What I really love about The Legend of Zelda: Link’s Awakening’s dungeons are how all of them feel quite different when it comes to layout, puzzles, and enemies. Whether you’re slashing multi-colored blocks in the right pattern to make them all match, bouncing chess pieces off the ground to get them into their slots, or filling the empty tiles in the room with a fully controllable movable block, the dungeons constantly delight. Dungeon compasses now point in the direction of treasure chests rather than just beeping. It’s a small addition that wasn’t really needed, but it doesn’t hurt the experience either.
Even though it’s tougher than the average Zelda game, it’s not Breath of the Wild hard.
It’s not just the puzzles; the enemies shine, too. From Spiked Beetles that must be bopped with a shield before dealing damage to Moblins and Sword Stalfos who need to be parried before landing a hit to Dodongo Snakes that need to ingest three bombs, the baddies that lurk in the eight dungeons offer a great variety that really compels you to use the items you gather along the way.
And yes, those are Goombas, Piranha Plants, and Cheep Cheeps in the sidescrolling sections. Most times you enter a dungeon staircase, it’s like you emerge in another world. There are even a few Boos and a strange version of Kirby. The Super Mario and Kirby cameos add to the charming weirdness of Koholint Island.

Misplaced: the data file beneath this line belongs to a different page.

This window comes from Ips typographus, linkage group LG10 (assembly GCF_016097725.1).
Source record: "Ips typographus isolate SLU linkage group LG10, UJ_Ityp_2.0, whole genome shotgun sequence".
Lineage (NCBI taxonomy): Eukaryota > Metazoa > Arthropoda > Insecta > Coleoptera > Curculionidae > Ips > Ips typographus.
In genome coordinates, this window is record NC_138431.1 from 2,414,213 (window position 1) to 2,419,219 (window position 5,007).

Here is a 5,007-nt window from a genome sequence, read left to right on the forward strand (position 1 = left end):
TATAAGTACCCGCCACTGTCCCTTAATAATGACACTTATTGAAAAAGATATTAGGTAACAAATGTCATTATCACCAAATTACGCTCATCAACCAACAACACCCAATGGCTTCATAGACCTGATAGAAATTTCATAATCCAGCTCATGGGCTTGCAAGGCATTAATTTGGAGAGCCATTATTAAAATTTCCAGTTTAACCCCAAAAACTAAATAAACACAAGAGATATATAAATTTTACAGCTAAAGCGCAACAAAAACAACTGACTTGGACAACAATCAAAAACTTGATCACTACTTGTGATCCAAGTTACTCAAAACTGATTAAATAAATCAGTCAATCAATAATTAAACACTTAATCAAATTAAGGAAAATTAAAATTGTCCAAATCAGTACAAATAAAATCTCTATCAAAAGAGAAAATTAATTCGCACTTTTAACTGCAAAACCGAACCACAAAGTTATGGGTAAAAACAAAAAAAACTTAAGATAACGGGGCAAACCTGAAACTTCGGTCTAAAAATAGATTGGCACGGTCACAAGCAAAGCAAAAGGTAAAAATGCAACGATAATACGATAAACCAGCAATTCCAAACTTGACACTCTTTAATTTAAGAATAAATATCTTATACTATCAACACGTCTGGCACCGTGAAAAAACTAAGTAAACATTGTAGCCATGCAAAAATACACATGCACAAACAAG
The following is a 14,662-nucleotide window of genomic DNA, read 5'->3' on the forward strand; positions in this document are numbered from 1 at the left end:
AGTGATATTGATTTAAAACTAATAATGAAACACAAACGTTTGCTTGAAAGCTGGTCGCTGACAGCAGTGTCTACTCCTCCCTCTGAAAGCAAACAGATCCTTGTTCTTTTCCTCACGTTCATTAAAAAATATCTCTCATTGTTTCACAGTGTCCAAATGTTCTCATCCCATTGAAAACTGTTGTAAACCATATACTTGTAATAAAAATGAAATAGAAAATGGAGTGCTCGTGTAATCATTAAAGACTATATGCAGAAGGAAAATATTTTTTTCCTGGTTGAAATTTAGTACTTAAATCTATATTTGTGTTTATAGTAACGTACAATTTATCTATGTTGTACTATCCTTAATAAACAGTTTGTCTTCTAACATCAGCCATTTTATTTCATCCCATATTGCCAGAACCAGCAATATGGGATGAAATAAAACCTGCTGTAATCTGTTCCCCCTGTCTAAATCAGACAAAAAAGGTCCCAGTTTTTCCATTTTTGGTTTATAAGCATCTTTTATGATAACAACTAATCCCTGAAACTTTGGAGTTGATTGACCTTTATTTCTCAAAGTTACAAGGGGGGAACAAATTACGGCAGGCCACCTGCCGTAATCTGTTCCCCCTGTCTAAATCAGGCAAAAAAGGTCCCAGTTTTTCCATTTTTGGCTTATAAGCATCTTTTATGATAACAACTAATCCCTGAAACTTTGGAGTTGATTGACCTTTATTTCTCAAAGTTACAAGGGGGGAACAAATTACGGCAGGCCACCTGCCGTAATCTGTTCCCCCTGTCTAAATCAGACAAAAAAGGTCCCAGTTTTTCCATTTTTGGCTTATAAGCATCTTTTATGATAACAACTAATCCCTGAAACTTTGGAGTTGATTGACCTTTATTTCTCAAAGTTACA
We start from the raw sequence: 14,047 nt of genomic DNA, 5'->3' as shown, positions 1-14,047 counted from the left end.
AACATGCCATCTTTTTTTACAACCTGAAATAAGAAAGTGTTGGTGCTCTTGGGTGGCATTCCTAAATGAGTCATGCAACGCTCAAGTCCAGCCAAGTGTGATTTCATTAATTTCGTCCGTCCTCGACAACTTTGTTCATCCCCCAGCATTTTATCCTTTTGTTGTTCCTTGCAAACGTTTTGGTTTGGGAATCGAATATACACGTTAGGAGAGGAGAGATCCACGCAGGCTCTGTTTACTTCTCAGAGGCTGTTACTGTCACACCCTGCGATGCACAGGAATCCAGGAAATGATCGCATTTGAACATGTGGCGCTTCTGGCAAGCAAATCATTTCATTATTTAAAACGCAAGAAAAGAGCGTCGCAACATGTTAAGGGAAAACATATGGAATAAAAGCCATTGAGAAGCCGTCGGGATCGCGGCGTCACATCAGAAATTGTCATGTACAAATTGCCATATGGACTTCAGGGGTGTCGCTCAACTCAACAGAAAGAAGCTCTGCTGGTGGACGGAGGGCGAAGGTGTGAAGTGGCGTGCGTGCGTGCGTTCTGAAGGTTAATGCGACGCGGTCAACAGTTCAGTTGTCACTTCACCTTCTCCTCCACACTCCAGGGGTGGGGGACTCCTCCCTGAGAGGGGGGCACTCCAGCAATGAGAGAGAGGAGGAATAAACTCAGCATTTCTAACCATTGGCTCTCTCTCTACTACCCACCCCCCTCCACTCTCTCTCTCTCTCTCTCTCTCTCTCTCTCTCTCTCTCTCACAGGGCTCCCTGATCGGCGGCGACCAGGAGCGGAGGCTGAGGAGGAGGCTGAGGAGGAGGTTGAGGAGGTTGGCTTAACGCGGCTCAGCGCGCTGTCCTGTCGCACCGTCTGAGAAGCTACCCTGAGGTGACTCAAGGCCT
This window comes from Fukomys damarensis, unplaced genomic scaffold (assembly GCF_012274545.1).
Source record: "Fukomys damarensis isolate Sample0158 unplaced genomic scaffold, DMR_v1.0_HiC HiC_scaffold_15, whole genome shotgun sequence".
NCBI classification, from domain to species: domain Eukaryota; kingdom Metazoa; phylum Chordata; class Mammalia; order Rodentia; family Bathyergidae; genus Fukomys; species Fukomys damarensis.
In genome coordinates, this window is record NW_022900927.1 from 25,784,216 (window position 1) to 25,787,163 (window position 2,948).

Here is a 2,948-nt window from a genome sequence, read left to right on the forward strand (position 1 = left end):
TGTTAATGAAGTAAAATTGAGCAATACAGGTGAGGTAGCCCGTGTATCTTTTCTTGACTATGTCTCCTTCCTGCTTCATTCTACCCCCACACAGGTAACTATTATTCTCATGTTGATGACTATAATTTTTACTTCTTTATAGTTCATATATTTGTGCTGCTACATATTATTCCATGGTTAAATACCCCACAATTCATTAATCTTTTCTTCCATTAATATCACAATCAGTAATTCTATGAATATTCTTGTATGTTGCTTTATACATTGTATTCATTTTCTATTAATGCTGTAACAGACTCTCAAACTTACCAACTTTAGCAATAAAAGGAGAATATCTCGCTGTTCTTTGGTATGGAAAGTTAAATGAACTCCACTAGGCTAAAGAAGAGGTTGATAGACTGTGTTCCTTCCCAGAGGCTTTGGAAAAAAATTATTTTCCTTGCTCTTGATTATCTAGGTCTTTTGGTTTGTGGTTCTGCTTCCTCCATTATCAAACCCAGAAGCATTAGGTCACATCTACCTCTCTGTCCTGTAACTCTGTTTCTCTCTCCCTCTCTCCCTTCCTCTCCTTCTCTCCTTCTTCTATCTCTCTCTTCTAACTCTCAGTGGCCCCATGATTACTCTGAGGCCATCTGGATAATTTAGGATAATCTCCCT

The mini-bosses and Nightmares are well-designed and generally offer a tougher challenge than the average Zelda boss. My favorite mini-boss is Smasher, who tosses a heavy ball at Link. The only way to damage him is to pick up the ball yourself and lob it back at him. He flees when you pick up his prized possession, making for a pretty funny showdown. And the Nightmare Slime Eel forces you to use a combination of Roc’s Feather to dodge spinning attacks while pulling the eel from the wall with the Hook Shot. It’s not always immediately clear how to approach a boss, which makes that “aha” moment all the more satisfying.
Even though it’s tougher than the average Zelda game, it’s not Breath of the Wild hard. If you want a stiffer challenge, you can jump into Hero mode from the start, which doubles enemy damage and removes heart drops. It’s a strenuous but rewarding way to play.
New to the party
Though an authentic remake, Link’s Awakening for Switch does add a score of great new features that make the journey to the Wind Fish’s egg even better.
The original only had 12 Heart Pieces, that number has climbed to 32 in the remake. Secret Seashells ballooned from 26 to 50, and an unlockable Seashell Sensor alerts you when you’re near a find. Fairy Bottles have been added, which is great from both a gameplay and collectible perspective.
New Mario collectibles beyond the Yoshi Doll from the crane game in Mabe Village have been added. These furnish the houses in Mabe Village. They aren’t game-changing additions, but still, it’s more stuff to find. And Zelda games partly revolve around the joy of finding stuff.